Structure-function characterization and engineering of polysaccharides and antibodies with therapeutic activity
Author(s)Robinson, Luke (Luke Nathaniel)
Massachusetts Institute of Technology. Dept. of Biological Engineering.
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Proteins and polysaccharides are of growing importance as a source for novel therapeutic compounds and target a range of diseases, from cancer to infections from pathogens. However, owing to their large and complex structures, they face a unique set of challenges, compared to small molecules, in their discovery and development as safe, efficacious drugs. Towards addressing these challenges, we describe in this thesis the implementation of structure-function relationship approaches to characterize and engineer polysaccharides and antibodies to improve their therapeutic profiles. The plant polysaccharide pectin, when modified, has demonstrated significant anticancer activity in animal models and small-scale clinical trials. Its development has been hampered, however, due to its complex structure and lack of structure-activity correlates. Using an integrated approach, we engineer a modified pectin that exhibits significant in vivo anticancer activity, which we link to specific structural attributes and cellular functional mechanisms. These results improve our structure-function understanding of anticancer modified pectin, an important step towards the clinical use of this complex polysaccharide. Applying what we learned from pectin, we develop an integrated framework to identify a contaminant in batches of heparin, a polysaccharide anticoagulant drug, associated with an outbreak of allergic-type reactions in 2007-2008. Employing orthogonal analytical approaches to overcome challenges of characterizing structurally complex pharmaceutical heparin, we determine that the structurally related glycan, oversulfated chondroitin sulfate, is the major contaminant. We link its presence to activation of the contact pathway, thereby establishing a structure-function understanding of contaminated heparin and improving the safety profile of this polysaccharide drug. Transitioning knowledge gained from the structure-function characterization of polysaccharides, we engineer, by structure-based design, a broad spectrum neutralizing antibody to dengue virus, which yearly infects more than 200 million people, causing approximately 21,000 deaths. We incorporate complementary approaches of energetics and empirical informatics methods to rationally redesign an existing antibody for greater breadth and potency, resulting in an engineered antibody with binding to all four virus serotypes and good in vitro potency. Overall, this thesis provides important insights into structure-function approaches through the use of complementary methods to characterize and engineer therapeutic polysaccharides and antibodies.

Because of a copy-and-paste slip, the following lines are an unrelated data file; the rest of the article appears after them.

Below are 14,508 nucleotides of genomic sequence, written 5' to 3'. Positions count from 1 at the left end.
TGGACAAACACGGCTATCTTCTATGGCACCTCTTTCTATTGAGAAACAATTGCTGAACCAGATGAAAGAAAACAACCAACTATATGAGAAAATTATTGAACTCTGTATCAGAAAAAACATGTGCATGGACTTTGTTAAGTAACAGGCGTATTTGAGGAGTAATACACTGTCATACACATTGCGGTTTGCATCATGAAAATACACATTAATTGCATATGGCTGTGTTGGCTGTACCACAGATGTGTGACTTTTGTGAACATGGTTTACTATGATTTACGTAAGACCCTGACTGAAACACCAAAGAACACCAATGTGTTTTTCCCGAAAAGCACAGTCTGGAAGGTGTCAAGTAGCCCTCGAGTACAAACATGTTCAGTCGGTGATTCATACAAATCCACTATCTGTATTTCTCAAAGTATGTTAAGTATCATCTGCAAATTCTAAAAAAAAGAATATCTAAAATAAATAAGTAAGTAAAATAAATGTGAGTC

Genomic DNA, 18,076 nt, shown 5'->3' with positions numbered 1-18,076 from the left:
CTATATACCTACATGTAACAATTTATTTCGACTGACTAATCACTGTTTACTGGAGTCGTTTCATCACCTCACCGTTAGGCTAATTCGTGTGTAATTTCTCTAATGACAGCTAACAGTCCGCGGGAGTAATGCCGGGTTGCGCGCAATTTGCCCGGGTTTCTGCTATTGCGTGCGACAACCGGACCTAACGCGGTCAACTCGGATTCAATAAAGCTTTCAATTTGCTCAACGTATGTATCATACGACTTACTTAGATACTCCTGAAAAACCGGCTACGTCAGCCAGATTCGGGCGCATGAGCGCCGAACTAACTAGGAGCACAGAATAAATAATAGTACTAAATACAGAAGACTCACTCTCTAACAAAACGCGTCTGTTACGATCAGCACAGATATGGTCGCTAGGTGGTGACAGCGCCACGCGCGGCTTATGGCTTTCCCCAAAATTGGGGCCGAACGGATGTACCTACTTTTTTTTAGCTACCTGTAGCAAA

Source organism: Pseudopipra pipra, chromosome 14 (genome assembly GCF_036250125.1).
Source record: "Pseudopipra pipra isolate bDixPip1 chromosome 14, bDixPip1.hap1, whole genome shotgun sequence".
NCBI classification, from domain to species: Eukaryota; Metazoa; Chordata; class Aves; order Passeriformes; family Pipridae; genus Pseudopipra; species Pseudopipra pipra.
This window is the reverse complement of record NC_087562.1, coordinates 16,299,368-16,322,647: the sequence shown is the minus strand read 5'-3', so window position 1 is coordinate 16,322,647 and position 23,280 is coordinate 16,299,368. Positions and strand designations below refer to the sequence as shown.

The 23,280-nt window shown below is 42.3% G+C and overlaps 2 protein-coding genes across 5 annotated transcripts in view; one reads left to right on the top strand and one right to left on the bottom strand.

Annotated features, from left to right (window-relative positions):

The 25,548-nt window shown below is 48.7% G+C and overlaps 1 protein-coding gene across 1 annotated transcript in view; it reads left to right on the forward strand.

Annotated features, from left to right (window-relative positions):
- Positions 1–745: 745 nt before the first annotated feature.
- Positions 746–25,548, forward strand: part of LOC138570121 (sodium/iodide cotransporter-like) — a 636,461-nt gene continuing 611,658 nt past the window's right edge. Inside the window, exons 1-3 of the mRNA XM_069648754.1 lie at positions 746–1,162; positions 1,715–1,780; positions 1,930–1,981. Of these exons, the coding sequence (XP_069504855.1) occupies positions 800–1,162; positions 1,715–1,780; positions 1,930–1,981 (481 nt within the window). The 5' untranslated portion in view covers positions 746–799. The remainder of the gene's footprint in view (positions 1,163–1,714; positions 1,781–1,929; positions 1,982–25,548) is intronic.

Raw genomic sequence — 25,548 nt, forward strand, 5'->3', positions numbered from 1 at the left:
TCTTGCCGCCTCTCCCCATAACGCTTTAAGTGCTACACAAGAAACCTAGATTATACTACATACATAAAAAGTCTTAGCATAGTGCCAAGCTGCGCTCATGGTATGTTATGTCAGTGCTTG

Thesis (Ph. D.)--Massachusetts Institute of Technology, Dept. of Biological Engineering, 2012.Cataloged from PDF version of thesis.Includes bibliographical references.
DepartmentMassachusetts Institute of Technology. Department of Biological Engineering
Massachusetts Institute of Technology